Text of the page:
Positive qRT-PCR results were obtained for resection specimens and for bronchoscopic biopsies, with the smallest specimens being 0.1 cm2 in size (Table 1). The relative expression of the 3` ALK portion was independent of the sample size. The tumor cell content of cases with significant ALK transcript expression ranged from 10% to 90%. Although high expression values (3` portion expression >1.0) were only observed in samples with a tumor cell content of more than 50%, the expression did not strictly correlate with tumor content (Pearson’s correlation, p= 0.21), and ALK mRNA was reliably detectable in four cases with 10% to 30% tumor cells (expression values 0.49–0.86).
ALK Protein Expression in ALK-Rearranged versus ALK–Wild-Type Tumors
ALK protein expression was assessed in 250 samples by immunostaining. The D5F3 antibody detected ALK protein overexpression in all 21 samples harboring an ALK rearrangement verified by FISH (Table 1, Fig. 2). Four ALK-rearranged adenocarcinomas showed strong staining of the tumor cells for the protein, and another 10 cases were moderately positive. Seven cases altogether showed weak and often focal staining. Expression levels of the 3` portion of the ALK transcript did not necessarily correlate with the intensity of the immunohistochemical staining (Pearson’s correlation, p= 0.20; Supplementary Figure 2 [Supplemental Digital Content 3, http://links.lww.com/JTO/A513]). Of five samples with up-regulated full-length transcription analyzed, weak ALK protein expression was detected in four samples (#22, #23, #25, #27), whereas ALK protein was not detectable in one case (#24) (Table 1, Fig. 2). Of importance, 224 ALK wild-type tumors showed no staining with the ALK antibody.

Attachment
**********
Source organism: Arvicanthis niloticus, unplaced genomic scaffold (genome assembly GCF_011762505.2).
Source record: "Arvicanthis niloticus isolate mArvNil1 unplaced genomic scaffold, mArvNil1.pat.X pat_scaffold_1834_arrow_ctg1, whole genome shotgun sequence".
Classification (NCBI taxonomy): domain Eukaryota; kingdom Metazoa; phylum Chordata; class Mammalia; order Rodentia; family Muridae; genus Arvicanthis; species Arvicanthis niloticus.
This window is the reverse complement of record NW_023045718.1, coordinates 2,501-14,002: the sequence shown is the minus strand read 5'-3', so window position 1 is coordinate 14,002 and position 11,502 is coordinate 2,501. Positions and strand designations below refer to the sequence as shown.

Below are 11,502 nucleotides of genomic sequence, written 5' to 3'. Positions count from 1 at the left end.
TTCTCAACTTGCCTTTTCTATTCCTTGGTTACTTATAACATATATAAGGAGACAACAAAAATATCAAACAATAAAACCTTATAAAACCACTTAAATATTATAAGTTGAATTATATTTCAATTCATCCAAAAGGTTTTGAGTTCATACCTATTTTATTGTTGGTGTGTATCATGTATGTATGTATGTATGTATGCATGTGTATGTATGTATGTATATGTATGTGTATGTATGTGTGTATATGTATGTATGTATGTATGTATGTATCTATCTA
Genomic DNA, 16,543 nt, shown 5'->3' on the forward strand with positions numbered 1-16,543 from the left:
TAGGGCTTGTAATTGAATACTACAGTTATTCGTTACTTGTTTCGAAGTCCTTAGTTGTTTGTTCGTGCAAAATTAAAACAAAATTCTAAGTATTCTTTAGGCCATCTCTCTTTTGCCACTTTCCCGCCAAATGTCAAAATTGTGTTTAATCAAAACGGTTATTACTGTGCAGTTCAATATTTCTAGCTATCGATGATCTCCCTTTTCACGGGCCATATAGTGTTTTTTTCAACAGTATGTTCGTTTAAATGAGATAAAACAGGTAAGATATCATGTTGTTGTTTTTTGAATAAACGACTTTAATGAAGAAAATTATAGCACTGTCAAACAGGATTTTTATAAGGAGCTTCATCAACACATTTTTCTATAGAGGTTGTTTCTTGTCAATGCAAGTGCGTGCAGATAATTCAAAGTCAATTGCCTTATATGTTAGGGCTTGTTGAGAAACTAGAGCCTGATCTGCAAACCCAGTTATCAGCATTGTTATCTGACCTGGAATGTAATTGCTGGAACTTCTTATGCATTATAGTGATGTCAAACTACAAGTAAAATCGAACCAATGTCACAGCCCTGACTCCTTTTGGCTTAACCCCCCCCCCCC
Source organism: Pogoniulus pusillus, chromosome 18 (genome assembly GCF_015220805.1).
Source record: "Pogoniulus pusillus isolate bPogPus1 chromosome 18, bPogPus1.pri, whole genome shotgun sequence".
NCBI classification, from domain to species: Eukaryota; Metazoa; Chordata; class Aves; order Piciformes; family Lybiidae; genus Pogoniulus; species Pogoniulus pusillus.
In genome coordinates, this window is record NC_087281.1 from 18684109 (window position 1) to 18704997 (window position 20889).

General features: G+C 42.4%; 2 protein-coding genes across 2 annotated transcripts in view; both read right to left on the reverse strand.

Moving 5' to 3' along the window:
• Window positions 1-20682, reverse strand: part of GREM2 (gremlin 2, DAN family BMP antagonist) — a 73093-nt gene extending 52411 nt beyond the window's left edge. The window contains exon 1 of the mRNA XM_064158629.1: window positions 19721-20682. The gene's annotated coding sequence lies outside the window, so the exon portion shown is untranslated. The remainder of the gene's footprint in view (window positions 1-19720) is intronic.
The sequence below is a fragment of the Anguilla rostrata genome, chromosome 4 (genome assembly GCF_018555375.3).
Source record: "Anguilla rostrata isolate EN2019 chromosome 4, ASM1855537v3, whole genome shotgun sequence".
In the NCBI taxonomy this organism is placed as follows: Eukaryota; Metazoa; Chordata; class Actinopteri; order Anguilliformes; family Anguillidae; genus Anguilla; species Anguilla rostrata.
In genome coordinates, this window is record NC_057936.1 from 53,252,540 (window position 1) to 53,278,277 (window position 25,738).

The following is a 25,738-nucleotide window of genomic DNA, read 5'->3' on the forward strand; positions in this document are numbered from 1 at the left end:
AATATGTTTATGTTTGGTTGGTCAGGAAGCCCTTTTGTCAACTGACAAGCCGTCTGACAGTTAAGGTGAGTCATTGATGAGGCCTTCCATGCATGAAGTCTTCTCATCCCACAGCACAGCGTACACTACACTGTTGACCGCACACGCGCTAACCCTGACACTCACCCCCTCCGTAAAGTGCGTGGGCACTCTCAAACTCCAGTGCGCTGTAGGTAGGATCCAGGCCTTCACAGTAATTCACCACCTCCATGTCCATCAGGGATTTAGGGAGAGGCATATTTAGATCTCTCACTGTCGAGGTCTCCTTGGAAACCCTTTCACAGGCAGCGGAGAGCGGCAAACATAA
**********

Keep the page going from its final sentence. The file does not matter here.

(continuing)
Mutation Analysis of the Kinase Region